2011
08.24

iPads in the Cockpit

United’s latest announcement of providing its pilots with Apple iPads in place of flight manuals makes a clear statement that even the airlines can find better uses for what traditionally is considered a general-purpose device in a single-purpose machine-to-machine world.

For months the M2M industry has been debating how long it would take before businesses would convert these consumer-facing tablets from being perceived as nothing more than high-tech gadgets into connected devices that serve real-world M2M functions.

While these popular consumer-facing gadgets can serve an M2M function, very few believe that many businesses, let alone United Continental Holdings would begin distributing 11,000 iPads to all United and Continental pilots. In fact, United has plans to equip all of its pilots with the EFB (electronic flight bags) by yearend. All of this comes as United Continental continues to integrate its United Airlines and Continental Airlines, which merged in October.

Candidly, don’t you love this quote, “The paperless flight deck represents the next generation of flying,” said Captain Fred Abbott, United’s senior vice president of flight operations. “The introduction of iPads ensures our pilots have essential and realtime information at their fingertips at all times throughout the flight.”

United execs say, the iPads–which are all preloaded with Jeppesen Mobile FliteDeck–weigh less than 1.5-lbs replacing 38-lbs of paper flight documents including operating manuals, aeronautical navigational charts, flight checklists, and an assortment of other pilot materials.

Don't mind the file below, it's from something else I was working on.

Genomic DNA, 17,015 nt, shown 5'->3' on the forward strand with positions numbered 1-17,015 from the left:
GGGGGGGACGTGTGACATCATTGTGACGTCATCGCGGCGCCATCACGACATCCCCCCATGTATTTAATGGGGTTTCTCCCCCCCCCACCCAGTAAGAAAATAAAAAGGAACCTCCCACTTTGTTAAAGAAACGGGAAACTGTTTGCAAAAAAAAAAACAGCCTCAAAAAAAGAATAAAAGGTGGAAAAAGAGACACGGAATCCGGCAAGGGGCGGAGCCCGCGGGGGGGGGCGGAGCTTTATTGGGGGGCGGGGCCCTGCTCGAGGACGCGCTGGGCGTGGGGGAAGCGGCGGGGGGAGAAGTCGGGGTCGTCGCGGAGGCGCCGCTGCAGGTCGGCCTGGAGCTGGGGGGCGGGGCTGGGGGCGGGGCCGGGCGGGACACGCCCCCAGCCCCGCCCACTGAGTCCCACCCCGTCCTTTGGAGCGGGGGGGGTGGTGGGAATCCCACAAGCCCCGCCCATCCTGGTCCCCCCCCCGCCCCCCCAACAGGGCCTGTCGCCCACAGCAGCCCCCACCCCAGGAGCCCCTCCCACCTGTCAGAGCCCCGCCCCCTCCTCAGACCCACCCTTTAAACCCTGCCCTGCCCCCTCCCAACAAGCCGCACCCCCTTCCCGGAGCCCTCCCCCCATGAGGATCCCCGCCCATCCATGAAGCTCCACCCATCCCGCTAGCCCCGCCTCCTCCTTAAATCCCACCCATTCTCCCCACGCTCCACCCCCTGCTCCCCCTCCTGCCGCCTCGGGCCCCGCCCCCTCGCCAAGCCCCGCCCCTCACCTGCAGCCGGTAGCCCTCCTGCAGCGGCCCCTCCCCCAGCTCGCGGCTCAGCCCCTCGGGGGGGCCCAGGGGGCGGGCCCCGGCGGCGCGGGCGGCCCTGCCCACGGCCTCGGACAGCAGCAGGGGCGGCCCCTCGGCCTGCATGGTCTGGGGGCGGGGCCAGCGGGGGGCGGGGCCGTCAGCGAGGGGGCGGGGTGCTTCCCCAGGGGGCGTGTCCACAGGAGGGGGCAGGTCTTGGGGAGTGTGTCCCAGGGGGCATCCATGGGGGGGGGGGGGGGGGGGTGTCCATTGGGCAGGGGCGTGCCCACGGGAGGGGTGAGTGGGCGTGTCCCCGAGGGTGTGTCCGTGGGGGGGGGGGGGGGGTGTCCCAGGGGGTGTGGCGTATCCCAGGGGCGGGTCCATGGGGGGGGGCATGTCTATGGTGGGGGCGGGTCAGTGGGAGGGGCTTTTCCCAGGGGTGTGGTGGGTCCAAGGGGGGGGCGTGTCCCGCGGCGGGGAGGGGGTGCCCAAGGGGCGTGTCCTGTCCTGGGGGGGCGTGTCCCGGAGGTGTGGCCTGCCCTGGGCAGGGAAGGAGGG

Learning all of this I was amazed to discover that a conventional flight bag full of paper materials contains an average of 12,000 sheets of paper per pilot. Talk about not being green and wasting fuel. No wonder they have been slapping us with another 30 bucks every time we want to bring a bag on the flight. Somebody has to pay for all that paper. Now the airline says it will save nearly 16 million sheets of paper a year, equivalent to more than 1,900 trees not cut down. Seriously? What’s more, it will save 326,000 gallons of jet fuel a year reducing greenhouse gas emissions by 3,208 metric tons.

I don’t know who figured this out. But this is what we are saying M2M is all about. But let’s do some math here. We are talking about purchasing 11,000 iPads. The retail cost was about $399-$599, but we all know that United scored better than this price; so that means the airlines should recoup its savings based on what they are saying within just a few years, if not much sooner when you talk about green, safety, and overall cost savings. I am not even factoring in the time efficiency of the pilots from having to thumb through pages and pages of documents to access reference materials. Think about it, corporate can now save an inordinate amount of time by making updates instantly to all pilots and ensuring that all pilots are updated at the same time.

United is not alone, one pharmaceutical company using a tablet computer has plans to help clients distribute information to clinical research teams worldwide. As more and more companies discover the benefits of these small devices, general purpose devices will quickly become tools of the trade and might even move into the world of M2M completely, serving a single purpose. Now that’s what we’re talking about.

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